\begin{align*} \langle \sigma v \rangle &= 4\pi \left(\frac{\mu}{2\pi k_\mathrm{B}T}\right)^{3/2} \int_0^\infty \frac{2E}{\mu} \sigma(E) \exp\left(-\frac{E}{k_\mathrm{B}T}\right) \,\frac{\mathrm{d}E}{\mu}\\ &= \frac{4}{\sqrt{2\pi \mu}} \frac{1}{\left(k_\mathrm{B}T\right)^{3/2}} \int_0^\infty \sigma(E) E \exp\left(-\frac{E}{k_\mathrm{B}T}\right) \,\mathrm{d}E. \end{align*}

  1. D. D. Clayton, "Principles of Stellar Evolution and Nucleosynthesis", University of Chicago Press (1983).
  2. S. Atzeni and J. Meyer-ter-Vehn, "The Physics of Inertial Fusion", OUP (2004).
Current rating: 4.1

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Stephen 2 years ago

Where do you calculate or plot the integrated reactivity?

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christian 2 years ago

Oops – I think I posted the wrong code. Fixed now!
Thanks, Christian

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Kemal 2 years ago

Thank you Christian. The post will be useful for me to understand and visualize Big Bang Nucleosynthesis, I was solving approximated version.

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christian 2 years ago

Hi Kemal,
I'm glad you found it useful!
Cheers, Christian

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Joseph 1 year, 12 months ago

Thank you so much for your steps and code here! May I know where did you obtain your p-B11 cross-section data? It seems that the ENDF library does not include the said data.

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christian 1 year, 12 months ago

Dear Joseph,
Thank you – the p + B-11 cross section is on JANIS (https://www.oecd-nea.org/janisweb/).
Cheers, Christian

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Henri 1 year, 1 month ago

Thanks for the beautiful plots and code although I use matlab. I suggest you remove the temperature scale at the top of the cross section plot. It perpetuates a typical student mistake, which is to mix up temperatures and particle energies! The meaning of energy in the upper plot is that of just one reacting particle pair, not a thermal population!

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christian 1 year, 1 month ago

That's true, of course, but I'm enough of a chemist to have trouble remembering how much energy an electronvolt is, so I find the unphysical temperature scale helpful!

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Samuele 1 year, 1 month ago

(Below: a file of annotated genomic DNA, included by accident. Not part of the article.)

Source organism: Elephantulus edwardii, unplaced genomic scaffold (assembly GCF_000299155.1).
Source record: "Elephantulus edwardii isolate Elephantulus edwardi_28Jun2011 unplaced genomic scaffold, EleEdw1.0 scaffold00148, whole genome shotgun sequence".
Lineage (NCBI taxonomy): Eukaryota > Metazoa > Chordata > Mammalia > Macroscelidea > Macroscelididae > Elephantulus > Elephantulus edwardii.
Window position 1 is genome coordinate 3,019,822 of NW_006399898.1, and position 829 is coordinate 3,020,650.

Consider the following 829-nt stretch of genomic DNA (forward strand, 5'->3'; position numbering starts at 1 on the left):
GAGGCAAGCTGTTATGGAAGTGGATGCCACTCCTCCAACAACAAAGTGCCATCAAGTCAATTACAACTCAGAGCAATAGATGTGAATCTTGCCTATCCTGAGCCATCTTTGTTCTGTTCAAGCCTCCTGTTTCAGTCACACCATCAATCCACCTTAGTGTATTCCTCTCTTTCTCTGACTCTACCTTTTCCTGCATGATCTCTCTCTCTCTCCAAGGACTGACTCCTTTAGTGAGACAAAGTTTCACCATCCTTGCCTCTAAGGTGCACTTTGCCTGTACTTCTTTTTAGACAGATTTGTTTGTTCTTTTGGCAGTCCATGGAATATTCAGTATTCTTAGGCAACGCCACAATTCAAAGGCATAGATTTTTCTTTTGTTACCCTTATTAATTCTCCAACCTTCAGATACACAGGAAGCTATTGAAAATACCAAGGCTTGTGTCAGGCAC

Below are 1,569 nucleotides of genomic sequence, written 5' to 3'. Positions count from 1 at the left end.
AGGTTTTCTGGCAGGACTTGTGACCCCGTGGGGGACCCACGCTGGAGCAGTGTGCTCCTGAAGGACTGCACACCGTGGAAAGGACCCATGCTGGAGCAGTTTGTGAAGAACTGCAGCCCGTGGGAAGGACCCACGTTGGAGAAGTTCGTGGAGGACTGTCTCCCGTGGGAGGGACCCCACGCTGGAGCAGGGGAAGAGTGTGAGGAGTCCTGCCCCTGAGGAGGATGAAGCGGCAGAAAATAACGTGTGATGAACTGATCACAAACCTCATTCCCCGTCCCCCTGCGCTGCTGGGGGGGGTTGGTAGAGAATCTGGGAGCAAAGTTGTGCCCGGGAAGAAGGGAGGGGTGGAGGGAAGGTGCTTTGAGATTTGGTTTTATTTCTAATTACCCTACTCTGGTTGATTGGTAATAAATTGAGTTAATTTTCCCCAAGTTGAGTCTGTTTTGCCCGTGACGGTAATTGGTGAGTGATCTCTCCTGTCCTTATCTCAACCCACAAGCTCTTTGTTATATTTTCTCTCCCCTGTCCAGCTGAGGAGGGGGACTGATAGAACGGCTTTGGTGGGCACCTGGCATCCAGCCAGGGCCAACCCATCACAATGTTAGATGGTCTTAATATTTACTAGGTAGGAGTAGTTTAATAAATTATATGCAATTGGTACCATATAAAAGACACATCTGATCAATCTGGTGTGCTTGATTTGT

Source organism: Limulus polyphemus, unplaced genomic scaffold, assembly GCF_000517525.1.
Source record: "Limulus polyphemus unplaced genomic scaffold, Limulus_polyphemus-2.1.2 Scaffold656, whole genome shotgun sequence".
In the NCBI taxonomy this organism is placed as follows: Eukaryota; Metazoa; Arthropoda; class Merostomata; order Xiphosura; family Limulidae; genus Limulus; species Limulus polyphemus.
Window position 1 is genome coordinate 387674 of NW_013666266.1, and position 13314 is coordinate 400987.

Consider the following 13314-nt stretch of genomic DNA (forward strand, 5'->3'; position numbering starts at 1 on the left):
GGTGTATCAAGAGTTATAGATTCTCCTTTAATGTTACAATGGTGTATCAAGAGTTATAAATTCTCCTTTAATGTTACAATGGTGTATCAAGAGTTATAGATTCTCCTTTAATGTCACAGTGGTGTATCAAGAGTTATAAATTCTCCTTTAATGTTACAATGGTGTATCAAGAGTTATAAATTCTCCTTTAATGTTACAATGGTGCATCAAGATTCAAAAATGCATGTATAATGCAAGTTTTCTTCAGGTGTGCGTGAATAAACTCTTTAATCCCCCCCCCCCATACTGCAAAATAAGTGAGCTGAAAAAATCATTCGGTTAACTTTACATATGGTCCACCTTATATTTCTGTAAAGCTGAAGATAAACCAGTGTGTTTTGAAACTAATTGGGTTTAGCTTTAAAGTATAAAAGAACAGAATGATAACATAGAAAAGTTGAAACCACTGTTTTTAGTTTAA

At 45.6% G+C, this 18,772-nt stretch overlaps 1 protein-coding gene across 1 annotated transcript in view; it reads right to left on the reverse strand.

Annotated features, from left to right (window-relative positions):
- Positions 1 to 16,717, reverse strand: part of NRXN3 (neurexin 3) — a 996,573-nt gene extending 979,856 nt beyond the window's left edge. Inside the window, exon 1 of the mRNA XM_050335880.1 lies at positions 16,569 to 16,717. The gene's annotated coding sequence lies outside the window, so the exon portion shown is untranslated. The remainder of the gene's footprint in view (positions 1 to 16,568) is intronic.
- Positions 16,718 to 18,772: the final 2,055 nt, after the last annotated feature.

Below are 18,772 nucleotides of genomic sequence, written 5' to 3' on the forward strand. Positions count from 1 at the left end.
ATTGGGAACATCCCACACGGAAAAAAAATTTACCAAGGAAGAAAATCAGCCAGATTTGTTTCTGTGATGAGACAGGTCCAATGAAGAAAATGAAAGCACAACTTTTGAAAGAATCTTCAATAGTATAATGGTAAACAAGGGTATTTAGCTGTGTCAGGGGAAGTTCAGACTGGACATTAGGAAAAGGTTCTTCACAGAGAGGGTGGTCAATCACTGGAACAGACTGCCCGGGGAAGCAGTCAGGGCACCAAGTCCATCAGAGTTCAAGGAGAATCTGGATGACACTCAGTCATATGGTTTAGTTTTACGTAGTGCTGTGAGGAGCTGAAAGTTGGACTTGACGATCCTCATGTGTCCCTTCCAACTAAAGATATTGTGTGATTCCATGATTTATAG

Well done Christian, very usefull!
Line:

fac = 4 * np.pi / np.sqrt(2 * np.pi * xs.mr * u)

shouldn't be:

fac = 4 / np.sqrt(2 * np.pi * xs.mr * u)

i.e., no pi multiplication? Could you doublecheck?
Cheers!

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christian 1 year, 1 month ago

Thanks, Samuele – you're right, there should be no pi multiplication: I guess I didn't fix the online code when I corrected this in the plots last year. It stems from a typo in the textbook by Atzeni and Meyer-ter-Vehn.
It's corrected now!
Cheers, Christian

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Zhiqin 7 months, 3 weeks ago

Hi! It seems to me that particles with higher velocities would have a higher rate of collision relative to particles with lower velocities. Is this true? If so, how should it be taken into account?

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Steve Xiao 5 months, 3 weeks ago

Liked your discussion on nuclear cross section. How do we reference or credit it in publications?

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christian 5 months, 3 weeks ago

I'm glad you found it useful. You can reference the blog article title, URL, name and date if you would like to cite it.
Cheers, Christian

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Axel 2 days, 4 hours ago

I just found this great blog post, but have problems to understand how sigma*v is calculated in the code. Whereever the Boltzmann constant is used in the equation, it seems that the code (inside get_reactivity) does something different using the elementary charge 'e' !?
Can somebody explain what's going on ??

Many thanks,
Axel